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The Cornfield – The Battle of Antietam 17 September 1862


Last Sunday Myself and a few of the lads put out forces together and played ‘The Cornfield’ scenario from the fantastic Regimental Fire & Fire supplement. However many years ago I had read ‘A Landscape Turned Red’ by Stephen Sears and then the next day I was fortunate enough to visit the battlefield with my good friend Larry Cassidy. That was fours years ago now and it has taken that long to collect enough terrain and figures to make this game happen. So after three hours of setting up we finally to roll the dice and make it happen.

Our part of the battlefield was only small as I still do not have quite enough room to expand the table so when setting the table I had to reduce the eastern and western side of the map plus in order to make room for the regiments we had to double their lines. It still looked good though to see long lines of troops as they might have on the day would have made the game look just that little bit better.

The figures supplied were from the collections of Myself, John Maguire, Dave Lowe, Brian Buskell and Terry Moran with the terrain all from my collection. All the images were taken with my IPhone which always seems to impress me the quality of the images it takes. Anyway the battle started much the same as it did on the day with Hookers’ Corps making the first move with the brigades of Seymour, Duryee and Gibbon making the first attacks through the cornfield and East Woods. These three waves of attack were soon stopped dead by Douglass’s Georgian Brigade and Walkers mixed brigade. 

Pressure soon mounted on the Confederates with three more Federal brigades coming into the fight under Patrick, Christian and Harsuff. But again in our game the Confederates proved again to hard a nut to crack as they also brought re-enforcements forward to plug gaps in their lines. So in the end as it was on the day, both side suffered mass casualties and remained close to where they started that morning. We however only played for four hours and still had a number of brigades to bring in the battle but due to time restraints we were unable to conclude the battle.

Confederate prisoners are marched past the Millers Farmhouse

A section of Campbell’s battery provides close fire support for the Iron Brigade as it moves forward.

Hooker and his staff direct the battle

A section of Poagues Confederate battery provides support for rebel left flank.

The masters of the battlefield on this day were S.D. Lee’s artillery battalion. These lads provided some devastating fire support for the rebels during the game.

Not quite looking like the Dunker Church however it was representing the church, J.R Jones division moves up in support of the Confederate right flank.

The Confederate frontline behind some hasty works of pile fencing rails.

The 5th Pennsylvania Reserves of Seymour’s Brigade

And the 13th Reserves of Seymour’s Brigade move through the East Woods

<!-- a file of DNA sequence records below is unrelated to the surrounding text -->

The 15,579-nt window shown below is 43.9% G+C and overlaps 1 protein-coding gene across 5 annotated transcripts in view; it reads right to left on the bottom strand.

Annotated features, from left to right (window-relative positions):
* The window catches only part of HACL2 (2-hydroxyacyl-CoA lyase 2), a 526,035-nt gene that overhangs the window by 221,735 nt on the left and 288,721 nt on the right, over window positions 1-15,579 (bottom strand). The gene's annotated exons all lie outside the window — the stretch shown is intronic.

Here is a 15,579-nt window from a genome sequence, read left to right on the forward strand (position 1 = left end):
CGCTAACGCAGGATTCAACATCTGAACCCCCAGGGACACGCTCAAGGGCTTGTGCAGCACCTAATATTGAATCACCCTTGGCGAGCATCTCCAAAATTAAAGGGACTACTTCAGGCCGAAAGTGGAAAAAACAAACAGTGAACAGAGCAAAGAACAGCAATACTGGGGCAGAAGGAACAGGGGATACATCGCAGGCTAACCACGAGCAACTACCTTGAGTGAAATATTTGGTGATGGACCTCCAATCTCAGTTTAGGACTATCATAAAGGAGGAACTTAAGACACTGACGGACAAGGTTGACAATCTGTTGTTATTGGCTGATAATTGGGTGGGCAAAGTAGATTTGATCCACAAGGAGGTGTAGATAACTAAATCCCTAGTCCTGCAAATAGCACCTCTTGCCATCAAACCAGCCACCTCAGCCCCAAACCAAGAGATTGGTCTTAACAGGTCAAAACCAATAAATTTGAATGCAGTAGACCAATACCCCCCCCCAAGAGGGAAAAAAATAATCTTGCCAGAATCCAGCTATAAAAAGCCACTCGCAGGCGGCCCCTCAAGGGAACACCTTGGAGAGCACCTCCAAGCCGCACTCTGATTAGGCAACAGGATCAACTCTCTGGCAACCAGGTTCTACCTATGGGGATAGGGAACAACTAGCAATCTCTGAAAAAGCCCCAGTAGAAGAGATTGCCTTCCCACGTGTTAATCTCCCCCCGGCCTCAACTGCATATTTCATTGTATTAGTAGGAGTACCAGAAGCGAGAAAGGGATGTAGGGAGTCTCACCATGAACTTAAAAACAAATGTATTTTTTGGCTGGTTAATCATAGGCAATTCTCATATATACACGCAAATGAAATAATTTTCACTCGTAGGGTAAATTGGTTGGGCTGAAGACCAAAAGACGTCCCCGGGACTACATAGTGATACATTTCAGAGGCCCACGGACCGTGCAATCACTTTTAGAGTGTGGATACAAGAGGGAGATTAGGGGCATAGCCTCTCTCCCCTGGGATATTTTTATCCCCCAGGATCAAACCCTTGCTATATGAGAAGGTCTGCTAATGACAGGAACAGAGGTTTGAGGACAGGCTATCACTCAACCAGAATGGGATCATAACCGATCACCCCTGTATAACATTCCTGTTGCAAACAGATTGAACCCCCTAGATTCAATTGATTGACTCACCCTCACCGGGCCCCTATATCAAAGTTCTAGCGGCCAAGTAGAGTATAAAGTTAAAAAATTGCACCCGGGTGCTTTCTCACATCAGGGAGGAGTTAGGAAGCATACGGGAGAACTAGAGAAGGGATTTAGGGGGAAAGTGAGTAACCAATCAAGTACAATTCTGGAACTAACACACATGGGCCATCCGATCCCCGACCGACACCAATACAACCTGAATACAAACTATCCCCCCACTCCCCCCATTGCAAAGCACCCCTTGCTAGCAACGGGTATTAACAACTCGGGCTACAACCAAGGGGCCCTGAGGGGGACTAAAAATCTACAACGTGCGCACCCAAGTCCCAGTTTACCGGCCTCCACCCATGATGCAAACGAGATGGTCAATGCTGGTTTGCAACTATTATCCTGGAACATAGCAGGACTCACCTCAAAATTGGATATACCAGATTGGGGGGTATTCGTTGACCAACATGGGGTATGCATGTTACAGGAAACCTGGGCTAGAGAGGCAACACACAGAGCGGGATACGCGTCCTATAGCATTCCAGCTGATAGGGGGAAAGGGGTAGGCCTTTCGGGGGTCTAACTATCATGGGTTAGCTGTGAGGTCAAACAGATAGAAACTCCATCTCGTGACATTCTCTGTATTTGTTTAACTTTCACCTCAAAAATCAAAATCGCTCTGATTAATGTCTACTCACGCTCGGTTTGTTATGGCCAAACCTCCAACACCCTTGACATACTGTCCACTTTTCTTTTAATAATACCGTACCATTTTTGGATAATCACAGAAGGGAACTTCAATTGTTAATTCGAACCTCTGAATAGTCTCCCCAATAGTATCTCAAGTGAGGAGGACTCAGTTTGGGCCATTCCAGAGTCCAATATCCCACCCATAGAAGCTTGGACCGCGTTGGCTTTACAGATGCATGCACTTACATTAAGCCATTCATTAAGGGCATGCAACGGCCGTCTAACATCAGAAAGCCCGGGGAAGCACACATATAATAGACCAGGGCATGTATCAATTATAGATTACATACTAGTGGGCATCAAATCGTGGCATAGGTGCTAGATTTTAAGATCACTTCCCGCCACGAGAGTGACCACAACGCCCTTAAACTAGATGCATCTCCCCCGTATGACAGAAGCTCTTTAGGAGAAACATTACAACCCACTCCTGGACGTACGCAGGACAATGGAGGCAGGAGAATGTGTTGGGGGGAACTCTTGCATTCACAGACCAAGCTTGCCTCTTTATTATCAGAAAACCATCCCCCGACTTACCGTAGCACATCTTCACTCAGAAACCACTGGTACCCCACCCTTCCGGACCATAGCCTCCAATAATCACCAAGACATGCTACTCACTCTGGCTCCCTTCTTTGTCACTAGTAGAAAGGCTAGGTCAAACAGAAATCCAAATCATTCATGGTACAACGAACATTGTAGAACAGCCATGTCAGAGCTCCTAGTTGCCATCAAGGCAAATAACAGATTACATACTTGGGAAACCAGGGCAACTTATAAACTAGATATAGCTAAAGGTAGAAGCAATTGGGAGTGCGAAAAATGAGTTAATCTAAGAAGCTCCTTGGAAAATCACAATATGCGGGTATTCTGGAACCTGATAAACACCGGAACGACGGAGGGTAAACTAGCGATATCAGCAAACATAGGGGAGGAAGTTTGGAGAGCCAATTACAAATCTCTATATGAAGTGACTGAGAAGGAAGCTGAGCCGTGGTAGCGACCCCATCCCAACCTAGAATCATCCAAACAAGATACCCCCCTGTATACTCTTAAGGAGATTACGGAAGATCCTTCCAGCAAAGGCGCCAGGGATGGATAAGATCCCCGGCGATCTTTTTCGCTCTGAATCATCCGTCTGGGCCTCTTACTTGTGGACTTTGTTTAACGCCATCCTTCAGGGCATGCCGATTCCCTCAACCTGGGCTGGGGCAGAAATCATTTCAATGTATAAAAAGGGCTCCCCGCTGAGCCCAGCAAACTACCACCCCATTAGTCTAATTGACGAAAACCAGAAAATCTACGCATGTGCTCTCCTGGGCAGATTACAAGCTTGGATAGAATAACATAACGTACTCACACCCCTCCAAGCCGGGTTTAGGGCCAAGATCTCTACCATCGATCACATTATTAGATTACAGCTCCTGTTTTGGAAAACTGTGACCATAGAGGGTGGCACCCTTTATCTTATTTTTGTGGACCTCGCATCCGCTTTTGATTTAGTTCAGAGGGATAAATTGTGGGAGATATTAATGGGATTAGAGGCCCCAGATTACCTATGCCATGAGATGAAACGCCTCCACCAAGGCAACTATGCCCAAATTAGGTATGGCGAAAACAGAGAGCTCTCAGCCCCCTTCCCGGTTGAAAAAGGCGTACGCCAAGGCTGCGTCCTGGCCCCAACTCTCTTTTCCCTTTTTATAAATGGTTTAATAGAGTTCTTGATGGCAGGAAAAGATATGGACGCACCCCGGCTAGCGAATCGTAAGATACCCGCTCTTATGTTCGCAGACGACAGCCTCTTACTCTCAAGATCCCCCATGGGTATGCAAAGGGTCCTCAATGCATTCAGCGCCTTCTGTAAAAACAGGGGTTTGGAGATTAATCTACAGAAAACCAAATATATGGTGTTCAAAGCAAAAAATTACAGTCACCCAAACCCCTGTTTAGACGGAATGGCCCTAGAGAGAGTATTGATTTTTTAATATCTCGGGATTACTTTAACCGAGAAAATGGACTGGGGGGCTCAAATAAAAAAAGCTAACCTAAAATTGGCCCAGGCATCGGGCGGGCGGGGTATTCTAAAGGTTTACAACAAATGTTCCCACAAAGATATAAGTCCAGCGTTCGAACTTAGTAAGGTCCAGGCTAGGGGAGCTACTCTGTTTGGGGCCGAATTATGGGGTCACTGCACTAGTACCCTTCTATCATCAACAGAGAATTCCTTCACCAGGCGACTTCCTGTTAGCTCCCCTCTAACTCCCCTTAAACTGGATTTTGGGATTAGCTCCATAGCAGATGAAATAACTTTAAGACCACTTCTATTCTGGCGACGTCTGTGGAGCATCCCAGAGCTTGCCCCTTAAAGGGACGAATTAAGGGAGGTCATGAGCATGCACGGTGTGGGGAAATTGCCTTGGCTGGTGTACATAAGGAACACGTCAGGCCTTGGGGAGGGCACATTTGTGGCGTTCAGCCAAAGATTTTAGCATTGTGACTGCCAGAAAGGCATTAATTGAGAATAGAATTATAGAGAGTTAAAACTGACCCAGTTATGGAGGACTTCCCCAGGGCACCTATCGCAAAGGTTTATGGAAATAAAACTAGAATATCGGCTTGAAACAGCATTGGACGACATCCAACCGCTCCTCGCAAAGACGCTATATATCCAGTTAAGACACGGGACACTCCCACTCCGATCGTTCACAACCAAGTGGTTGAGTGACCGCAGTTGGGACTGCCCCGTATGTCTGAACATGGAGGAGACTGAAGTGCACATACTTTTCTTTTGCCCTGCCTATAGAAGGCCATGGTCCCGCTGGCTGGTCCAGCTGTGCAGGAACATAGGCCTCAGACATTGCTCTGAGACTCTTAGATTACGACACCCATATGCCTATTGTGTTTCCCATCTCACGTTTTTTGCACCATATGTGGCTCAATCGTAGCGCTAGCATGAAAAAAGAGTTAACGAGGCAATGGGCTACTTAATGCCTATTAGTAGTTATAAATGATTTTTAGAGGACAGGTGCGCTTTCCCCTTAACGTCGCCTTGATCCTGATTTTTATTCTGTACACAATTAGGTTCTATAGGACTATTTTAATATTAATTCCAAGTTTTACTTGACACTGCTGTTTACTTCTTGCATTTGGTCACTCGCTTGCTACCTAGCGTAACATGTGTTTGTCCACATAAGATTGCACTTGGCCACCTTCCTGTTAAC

A nice view from the rear of the Confederate position with Lee’s Artillery battalion in a dominating position of fire support for the Confederate line.

Duryee’s Brigade moves up through the Cornfield.

With Duryee’s Gibbon’s Brigade engaged to the front Patrick’s all New York Brigade soon moves up in support.

The ‘Iron Brigade’ moves up through the Cornfeild….”those damned black hats’

Another image of Campbell’s artillery section near the Miller’s farmhouse

The 2nd US Sharpshooters from Phelps Brigade enter the fray in support of Gibbons attack

Here they come those damn men in the black hats..Gibbon’s Iron Brigade

Ah my 14th Brooklyn or more correctly the 84th NY made it to the battlefield as part of Phelps Brigade.

Duryee’s Brigade makes their attack on the Confederate line with the Iron Brigade in close support.

After forcing back the 31st Georgia the 105th NY prepare to charge the rebel line.

Yet another Union brigade enters the field, this time troops from Patricks all New York Brigade and these fine lads represent the 23rd NY.

With Duryee’s attack at a standstill and half of his brigade lying dead or wounded on the battlefield the Iron Brigade now moves forward to attack the strong rebel line.

And Phelp’s Brigade moves up in support of Gibbon on the Federal right flank

The battle lines meet, musket fire, artillery fire, dust and smoke soon obscure the battlefield

Just as on the day our battle for the Cornfield was just as hard fought, with both Union and Confederate regiments taking heavy casualties.

Supporting lines of Blue move up in support, these lads are from Patrick’s Brigade.

Combined batteries of Matthews, Thompson and Campbell offer support to the Union attack. But in the end it was not enough. Counter battery fire was becoming more effective and soon silence one section of Matthews battery and our Union troops were running out of reinforcements.

The last of our Union attacks goes in but as you can see the Confederates had strengthen their lines and proved too hard a nut to crack.

With three Federal Brigades taking over 50% casualties and forced from the field, victory went to the Confederates…..if only we had more time.


22 thoughts on “The Cornfield – The Battle of Antietam 17 September 1862”

  1. Awesome – truly inspiring. I was going to watch the Gettysburg movie for some inspiration before tonight's game (my first Fire and Fury game in more years than I care to remember), however, having seen this post I don't need to watch that movie.

    I can't fault the photos and your figures and terrain – wow!

  2. If I had to choose only one word to describe your game, it would be breathtaking! And epic. I cannot use only one word when I need at least two!

    This makes me wish we played ACW in 28mm locally.

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